Imagine purchasing a drug to combat Peripheral Artery Disease so blood flow in the legs can improve, and the exact opposite happening. The FDA, in regards to Cook Medical’s Zilver PDX drug eluting peripheral stent has issued a recall on the popular medical device. The recall has been issued due to a defect in the stent’s delivery system which the company received numerous complaints about.
Why is There a Zilver Stent Recall
Based on Cook Medical’s investigation of the Zilver stent, it was found that during the delivery system, separation at the tip of the catheter occurred. Acatheter is a tube inserted through an opening into a body cavity which removes fluid. This issue occurred from the delivery system, and not from the drug itself, which remains safe. There are potential adverse effects, which could be extremely dangerous.
Adverse Effects of the Zilver Stent
There are numerous adverse events involving the Zilver stent, which could occur with the breakage of the catheter. According to n FDA press release, such events include but are not limited to surgery to remove the catheter tip, vascular blockage from loose tips, or in some cases, cardiac arrest. As of today, one death has already occurred and due to these serious risks, the FDA issued the Zilver stent recall as Class 1.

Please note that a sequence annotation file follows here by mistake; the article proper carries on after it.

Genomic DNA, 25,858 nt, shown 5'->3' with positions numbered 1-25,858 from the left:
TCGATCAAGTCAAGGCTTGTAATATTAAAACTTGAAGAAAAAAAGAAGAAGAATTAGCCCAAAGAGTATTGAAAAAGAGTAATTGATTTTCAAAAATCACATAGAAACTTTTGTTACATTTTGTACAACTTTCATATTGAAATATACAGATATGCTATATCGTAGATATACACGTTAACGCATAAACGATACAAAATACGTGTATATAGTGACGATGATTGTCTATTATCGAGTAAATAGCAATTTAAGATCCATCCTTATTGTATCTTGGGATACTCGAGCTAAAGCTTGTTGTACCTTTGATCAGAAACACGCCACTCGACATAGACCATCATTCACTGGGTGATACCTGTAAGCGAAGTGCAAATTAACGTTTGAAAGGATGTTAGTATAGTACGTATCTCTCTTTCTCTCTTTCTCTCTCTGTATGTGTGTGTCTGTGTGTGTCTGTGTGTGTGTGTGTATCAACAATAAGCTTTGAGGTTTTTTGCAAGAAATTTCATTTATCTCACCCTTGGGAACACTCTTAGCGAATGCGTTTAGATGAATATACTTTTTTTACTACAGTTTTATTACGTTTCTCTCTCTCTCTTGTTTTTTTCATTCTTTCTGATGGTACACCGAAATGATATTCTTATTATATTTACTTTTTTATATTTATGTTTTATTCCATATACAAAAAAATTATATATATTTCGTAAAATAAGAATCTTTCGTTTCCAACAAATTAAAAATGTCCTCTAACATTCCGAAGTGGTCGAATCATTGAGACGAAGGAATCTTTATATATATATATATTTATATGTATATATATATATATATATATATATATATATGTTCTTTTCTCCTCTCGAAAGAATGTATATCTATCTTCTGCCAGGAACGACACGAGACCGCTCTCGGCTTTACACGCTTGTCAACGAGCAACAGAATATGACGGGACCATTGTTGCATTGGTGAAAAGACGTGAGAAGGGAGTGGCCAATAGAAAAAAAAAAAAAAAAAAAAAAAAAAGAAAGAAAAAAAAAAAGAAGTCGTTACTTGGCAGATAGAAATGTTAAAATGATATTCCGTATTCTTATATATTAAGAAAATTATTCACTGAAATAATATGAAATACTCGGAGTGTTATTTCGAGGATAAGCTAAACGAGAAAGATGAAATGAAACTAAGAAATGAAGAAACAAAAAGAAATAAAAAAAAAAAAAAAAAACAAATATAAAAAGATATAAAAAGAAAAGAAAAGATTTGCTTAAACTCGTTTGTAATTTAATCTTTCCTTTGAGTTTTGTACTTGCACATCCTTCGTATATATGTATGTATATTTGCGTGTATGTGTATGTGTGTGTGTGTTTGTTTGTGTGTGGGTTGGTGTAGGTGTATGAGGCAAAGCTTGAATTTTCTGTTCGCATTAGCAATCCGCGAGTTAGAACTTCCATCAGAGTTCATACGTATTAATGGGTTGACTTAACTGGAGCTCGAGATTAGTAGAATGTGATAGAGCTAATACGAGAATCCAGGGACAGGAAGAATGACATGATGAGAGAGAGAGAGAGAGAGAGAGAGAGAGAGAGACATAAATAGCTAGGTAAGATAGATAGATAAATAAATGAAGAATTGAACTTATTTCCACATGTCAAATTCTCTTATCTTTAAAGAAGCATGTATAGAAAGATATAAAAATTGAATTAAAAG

Finding the Problem in Manufacturing the Stent
In late April, Cook Medical sent an urgent medical device recall to all customers affected by the Zilver stent, which in detail explained the defects of the product and the actions that will be taken. Cook has since identified the internal component triggering the problem and they are modifying its manufacturing process to avoid making the same error. The company says its bare metal version of the Zilver stent uses a different delivery system and is not included in the recall.
The period of the recall retains to all products distributed from December 13, 2012 through April 16th of this year. The firm says customers who purchased the Zilver stent during the period covered by the recall should return the defected product for credit.